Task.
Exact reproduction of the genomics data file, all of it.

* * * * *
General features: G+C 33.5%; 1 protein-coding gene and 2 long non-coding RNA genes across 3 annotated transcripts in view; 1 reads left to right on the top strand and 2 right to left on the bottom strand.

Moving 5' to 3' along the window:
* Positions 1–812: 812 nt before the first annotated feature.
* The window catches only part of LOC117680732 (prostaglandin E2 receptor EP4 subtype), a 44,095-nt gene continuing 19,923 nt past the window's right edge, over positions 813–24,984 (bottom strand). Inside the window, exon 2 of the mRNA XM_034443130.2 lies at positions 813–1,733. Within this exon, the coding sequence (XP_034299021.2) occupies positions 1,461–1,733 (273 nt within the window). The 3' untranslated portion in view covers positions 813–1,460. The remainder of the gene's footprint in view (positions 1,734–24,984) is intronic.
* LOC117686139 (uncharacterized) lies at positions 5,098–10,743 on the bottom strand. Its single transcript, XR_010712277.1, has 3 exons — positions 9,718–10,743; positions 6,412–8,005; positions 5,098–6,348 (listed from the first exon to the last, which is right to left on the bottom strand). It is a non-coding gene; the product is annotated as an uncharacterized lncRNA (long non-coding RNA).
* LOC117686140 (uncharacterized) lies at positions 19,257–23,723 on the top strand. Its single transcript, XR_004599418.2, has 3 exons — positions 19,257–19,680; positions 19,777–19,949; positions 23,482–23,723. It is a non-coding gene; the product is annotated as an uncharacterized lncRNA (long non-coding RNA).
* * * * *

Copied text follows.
General features: G+C 33.5%; 1 protein-coding gene and 2 long non-coding RNA genes across 3 annotated transcripts in view; 1 reads left to right on the top strand and 2 right to left on the bottom strand.

Moving 5' to 3' along the window:
* Positions 1–812: 812 nt before the first annotated feature.
* The window catches only part of LOC117680732 (prostaglandin E2 receptor EP4 subtype), a 44,095-nt gene continuing 19,923 nt past the window's right edge, over positions 813–24,984 (bottom strand). Inside the window, exon 2 of the mRNA XM_034443130.2 lies at positions 813–1,733. Within this exon, the coding sequence (XP_034299021.2) occupies positions 1,461–1,733 (273 nt within the window). The 3' untranslated portion in view covers positions 813–1,460. The remainder of the gene's footprint in view (positions 1,734–24,984) is intronic.
* LOC117686139 (uncharacterized) lies at positions 5,098–10,743 on the bottom strand. Its single transcript, XR_010712277.1, has 3 exons — positions 9,718–10,743; positions 6,412–8,005; positions 5,098–6,348 (listed from the first exon to the last, which is right to left on the bottom strand). It is a non-coding gene; the product is annotated as an uncharacterized lncRNA (long non-coding RNA).
* LOC117686140 (uncharacterized) lies at positions 19,257–23,723 on the top strand. Its single transcript, XR_004599418.2, has 3 exons — positions 19,257–19,680; positions 19,777–19,949; positions 23,482–23,723. It is a non-coding gene; the product is annotated as an uncharacterized lncRNA (long non-coding RNA).